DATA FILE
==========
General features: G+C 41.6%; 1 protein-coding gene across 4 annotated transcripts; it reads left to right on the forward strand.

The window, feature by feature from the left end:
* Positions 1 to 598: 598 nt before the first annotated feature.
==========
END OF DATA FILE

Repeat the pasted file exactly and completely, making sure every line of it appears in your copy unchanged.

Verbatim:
General features: G+C 41.6%; 1 protein-coding gene across 4 annotated transcripts; it reads left to right on the forward strand.

The window, feature by feature from the left end:
* Positions 1 to 598: 598 nt before the first annotated feature.